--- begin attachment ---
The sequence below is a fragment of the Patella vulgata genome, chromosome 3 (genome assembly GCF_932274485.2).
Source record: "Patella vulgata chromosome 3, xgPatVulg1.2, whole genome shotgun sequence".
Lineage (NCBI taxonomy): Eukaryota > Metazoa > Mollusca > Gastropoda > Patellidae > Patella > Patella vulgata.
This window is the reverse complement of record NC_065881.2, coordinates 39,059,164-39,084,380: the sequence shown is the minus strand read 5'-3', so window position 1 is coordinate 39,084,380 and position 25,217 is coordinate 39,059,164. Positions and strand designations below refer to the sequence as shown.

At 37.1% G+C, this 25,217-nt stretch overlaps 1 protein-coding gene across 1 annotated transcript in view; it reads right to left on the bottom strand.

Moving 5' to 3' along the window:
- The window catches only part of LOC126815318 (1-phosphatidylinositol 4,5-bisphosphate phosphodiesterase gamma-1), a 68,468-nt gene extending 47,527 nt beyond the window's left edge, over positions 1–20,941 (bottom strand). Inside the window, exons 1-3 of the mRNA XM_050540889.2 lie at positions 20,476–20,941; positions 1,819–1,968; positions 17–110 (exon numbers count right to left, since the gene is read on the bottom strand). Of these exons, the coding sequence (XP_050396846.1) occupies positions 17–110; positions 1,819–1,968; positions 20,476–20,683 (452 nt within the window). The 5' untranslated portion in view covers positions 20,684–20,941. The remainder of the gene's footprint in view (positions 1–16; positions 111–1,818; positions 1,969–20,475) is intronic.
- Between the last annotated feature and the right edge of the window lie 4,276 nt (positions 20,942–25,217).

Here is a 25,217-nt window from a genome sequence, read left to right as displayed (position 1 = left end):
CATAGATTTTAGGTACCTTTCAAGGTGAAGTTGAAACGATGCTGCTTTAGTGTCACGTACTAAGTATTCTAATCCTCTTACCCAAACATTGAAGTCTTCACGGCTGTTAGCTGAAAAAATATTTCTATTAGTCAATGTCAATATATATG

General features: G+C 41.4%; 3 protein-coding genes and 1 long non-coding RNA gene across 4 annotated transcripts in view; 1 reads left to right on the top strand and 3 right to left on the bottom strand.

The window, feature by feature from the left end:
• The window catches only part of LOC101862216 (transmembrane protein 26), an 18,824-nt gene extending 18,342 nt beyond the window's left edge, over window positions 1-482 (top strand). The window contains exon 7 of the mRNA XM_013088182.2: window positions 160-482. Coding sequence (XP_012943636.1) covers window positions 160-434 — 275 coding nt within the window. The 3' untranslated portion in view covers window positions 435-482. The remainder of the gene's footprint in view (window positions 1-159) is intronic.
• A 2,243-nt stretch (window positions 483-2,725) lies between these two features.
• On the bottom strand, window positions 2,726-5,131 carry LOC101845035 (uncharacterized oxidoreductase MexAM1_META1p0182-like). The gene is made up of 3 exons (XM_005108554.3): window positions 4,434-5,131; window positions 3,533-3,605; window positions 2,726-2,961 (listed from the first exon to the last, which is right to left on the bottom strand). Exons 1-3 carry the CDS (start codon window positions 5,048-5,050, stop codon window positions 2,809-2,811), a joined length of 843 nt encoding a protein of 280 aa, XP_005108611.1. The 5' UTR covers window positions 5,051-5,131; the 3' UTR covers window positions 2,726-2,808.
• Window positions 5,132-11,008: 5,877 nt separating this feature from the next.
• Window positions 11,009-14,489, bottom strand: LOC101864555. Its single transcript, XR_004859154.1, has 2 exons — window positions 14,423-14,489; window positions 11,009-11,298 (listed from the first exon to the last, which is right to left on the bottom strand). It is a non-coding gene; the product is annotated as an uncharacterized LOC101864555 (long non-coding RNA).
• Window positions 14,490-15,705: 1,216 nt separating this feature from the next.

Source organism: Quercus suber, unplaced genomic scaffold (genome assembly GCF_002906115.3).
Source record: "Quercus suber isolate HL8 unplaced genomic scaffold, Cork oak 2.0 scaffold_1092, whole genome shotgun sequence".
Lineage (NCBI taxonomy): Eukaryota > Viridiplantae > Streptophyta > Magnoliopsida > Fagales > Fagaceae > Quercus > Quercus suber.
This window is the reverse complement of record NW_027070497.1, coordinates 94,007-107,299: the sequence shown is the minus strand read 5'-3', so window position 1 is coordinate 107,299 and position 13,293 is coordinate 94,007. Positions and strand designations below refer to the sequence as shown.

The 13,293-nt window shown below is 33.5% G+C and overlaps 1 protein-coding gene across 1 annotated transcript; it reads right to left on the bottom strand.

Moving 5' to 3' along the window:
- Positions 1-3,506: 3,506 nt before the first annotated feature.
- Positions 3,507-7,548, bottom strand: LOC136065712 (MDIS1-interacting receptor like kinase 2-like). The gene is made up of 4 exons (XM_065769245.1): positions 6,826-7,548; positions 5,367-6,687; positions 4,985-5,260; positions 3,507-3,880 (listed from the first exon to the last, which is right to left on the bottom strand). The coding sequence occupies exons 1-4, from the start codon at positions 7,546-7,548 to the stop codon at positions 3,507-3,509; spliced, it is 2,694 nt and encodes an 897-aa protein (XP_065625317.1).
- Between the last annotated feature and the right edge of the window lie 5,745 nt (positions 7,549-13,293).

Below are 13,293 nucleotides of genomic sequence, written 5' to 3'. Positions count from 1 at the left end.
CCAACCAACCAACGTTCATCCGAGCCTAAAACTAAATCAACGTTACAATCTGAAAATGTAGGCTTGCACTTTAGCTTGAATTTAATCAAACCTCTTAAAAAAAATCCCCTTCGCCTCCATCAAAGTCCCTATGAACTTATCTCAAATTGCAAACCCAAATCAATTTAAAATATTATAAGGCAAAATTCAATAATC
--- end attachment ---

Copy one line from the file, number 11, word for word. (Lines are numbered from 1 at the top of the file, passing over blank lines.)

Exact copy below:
General features: G+C 41.4%; 3 protein-coding genes and 1 long non-coding RNA gene across 4 annotated transcripts in view; 1 reads left to right on the top strand and 3 right to left on the bottom strand.